Yoga Sleuth is no stranger to weeknight happy hours, but on Sundays, the term takes on a different meaning at House of Jai. And it’s not just a detox before you retox; it’s a high-spirited and invigorating conditioning class with effervescent owner Erin Fogel.
"Lie on your back and plug in,” said Erin as the class filled up." If you're naturally outwardly rotated (most of us were), bend your knees, plant your feet slightly wider than your hips and let your knees knock in. Let the belly button be the anchor that draws the abdomen down to hug around the vertebrae.”
We grabbed opposite elbows above our heads, letting the tips hover over the bamboo floor. We used our core strength to lift ourselves up to a dandasana position, arms off the floor, then rolling back down. After a few rounds we were ready to try a “figure four.” "I never call it ankle-to-knee,” explained Erin. “If I bring my ankle to my knee, my knee is so far outside the line of my hip that I’ve lost functional conditioning ability. Instead, I do a sort of ‘Old English’ four, where it crosses around, the knee stacked perfectly on top. And then we twist and lift, getting into the lower part of the spine and opening up through the heart.”
We lifted into a figure-four bridge. “Notice if the right hip is a little lower,” said Erin, “and lift it up to match the left.” We lowered down, opened arms to a T, and brought our legs to the left. “Gives you a little extra bang for your buck!” said Erin. From there we put our hands behind our heads, lifted and twisted into the figure four, trying to get the elbow inside the arch of the flexed front foot. We did 10 each side, then kicked it up with bicycle crunches.
"The secret of every yoga pose," reminded Erin, "is to keep this cat spine from the waist down, and open the heart from the waist up."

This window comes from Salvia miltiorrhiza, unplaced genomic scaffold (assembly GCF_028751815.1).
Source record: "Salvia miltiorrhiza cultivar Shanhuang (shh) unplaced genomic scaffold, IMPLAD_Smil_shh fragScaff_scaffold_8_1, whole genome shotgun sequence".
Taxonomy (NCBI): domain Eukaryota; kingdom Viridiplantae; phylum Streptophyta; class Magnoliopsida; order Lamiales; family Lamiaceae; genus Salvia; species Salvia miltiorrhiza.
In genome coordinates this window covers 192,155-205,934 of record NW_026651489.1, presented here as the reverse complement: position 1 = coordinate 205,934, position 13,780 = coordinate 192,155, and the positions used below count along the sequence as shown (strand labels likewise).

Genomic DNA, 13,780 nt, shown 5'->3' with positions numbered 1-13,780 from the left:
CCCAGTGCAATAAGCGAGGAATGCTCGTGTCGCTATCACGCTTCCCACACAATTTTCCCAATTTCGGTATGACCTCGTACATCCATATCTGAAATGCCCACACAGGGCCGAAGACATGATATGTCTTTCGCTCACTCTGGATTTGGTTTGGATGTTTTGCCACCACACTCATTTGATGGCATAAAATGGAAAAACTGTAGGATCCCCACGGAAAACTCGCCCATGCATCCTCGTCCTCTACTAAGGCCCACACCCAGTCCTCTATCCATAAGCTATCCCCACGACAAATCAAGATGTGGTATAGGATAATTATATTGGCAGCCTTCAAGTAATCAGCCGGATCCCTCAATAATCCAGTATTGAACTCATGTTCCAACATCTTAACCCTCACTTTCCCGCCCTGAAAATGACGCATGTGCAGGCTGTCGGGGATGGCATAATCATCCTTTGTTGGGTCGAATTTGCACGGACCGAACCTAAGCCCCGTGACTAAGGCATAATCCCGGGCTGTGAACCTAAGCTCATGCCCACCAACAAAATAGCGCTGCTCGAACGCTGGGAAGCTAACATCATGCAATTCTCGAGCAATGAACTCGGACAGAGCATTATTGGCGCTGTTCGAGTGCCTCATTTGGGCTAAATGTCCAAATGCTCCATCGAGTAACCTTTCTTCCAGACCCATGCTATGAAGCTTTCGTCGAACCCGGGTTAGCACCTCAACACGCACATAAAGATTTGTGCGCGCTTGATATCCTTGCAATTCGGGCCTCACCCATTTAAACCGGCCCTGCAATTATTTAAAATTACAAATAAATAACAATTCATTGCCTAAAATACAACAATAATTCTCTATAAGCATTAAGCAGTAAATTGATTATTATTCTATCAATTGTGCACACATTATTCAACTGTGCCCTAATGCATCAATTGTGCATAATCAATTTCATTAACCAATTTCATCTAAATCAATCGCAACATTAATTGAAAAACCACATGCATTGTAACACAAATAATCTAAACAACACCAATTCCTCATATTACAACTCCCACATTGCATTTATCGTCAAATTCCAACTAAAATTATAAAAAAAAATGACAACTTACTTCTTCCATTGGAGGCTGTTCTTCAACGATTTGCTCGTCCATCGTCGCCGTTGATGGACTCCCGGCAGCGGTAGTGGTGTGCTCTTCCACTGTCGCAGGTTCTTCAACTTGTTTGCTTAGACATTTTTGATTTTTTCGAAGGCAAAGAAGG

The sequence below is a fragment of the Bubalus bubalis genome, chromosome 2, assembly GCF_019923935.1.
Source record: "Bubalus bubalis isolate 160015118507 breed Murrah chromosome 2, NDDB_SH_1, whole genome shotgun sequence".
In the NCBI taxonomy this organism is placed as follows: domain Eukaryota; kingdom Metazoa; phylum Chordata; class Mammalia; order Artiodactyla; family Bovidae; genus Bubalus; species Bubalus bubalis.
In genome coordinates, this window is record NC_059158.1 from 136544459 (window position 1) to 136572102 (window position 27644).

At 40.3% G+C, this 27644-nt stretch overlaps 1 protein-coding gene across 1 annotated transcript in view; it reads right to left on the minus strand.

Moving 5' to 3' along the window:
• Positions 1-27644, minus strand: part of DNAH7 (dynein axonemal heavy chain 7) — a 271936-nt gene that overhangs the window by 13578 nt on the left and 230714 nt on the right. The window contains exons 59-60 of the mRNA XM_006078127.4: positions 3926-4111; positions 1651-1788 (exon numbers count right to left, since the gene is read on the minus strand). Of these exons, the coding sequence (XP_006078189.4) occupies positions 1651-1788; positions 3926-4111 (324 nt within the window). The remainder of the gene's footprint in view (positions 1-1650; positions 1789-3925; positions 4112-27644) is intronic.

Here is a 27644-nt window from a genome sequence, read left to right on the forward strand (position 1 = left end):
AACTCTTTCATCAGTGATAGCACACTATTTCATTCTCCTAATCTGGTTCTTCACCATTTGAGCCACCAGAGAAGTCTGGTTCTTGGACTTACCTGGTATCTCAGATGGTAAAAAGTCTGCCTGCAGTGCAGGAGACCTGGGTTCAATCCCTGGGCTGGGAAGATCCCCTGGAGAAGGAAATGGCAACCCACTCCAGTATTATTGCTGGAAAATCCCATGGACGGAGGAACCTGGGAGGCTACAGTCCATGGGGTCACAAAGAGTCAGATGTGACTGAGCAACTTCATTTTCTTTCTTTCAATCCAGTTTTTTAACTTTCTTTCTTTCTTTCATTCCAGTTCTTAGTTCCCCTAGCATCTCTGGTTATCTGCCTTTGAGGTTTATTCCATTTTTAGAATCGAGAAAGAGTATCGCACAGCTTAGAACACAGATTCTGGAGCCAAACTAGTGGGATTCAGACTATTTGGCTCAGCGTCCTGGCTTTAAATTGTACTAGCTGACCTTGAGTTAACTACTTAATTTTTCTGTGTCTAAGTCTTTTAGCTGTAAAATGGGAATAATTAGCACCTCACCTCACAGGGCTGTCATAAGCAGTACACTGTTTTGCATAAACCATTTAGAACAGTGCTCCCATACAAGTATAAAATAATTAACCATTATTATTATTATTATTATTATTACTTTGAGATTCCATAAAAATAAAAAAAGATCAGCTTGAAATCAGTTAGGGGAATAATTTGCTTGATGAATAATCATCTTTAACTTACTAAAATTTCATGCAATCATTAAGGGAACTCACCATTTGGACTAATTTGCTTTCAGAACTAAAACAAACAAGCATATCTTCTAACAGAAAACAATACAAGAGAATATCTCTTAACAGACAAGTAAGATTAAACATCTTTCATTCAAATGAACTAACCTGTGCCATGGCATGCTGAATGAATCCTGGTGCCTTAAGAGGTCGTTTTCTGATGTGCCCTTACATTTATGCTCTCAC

Soon we were partying in the air, in crow pose, complemented with a spell on our heads in rabbit. Erin cued us to ignite our forearms away from the floor as we slithered onto our bellies for cobra, yearning every toe to press into the mat. "Try to contract the front belly," urged Erin, "making a lumbar curve in your belly button as opposed to your back."
She had us move our wrists directly underneath the elbows so that when we raised up we would be using the power of our muscles rather than the lumbar. We proceeded into locust pose and then pulled up and back into a down dog. "If you want to drop the forearms for an even deeper shoulder stretch, I won't stop you!" said Erin. She reminded us that this conditioning work will prepare us to challenge ourselves in poses like eka pada galavasana and koundinyasa.
After a conditioning upright pigeon, we flipped our fingers to the back of the room for a modified plank, then returned to our backs for a supine pigeon, using the figure-four formation once more.
"The last thing I love to do is bring the feet up and bring your fingers between the toes for a toe-opening happy baby." We gave it a try, then brought our piggies back together and gently sighed into savasana. Erin placed blocks on each side of our feet to neutralize rotation. After a few luxurious breaths, we rose to a seat, brought thumbs to the third eye and bowed. "Victory," said Erin, bowing back. "Jai! Jai! Jai!"
—Jim Catapano for Yoga Sleuth
Drop-ins are $30, with Manduka mat and towel included.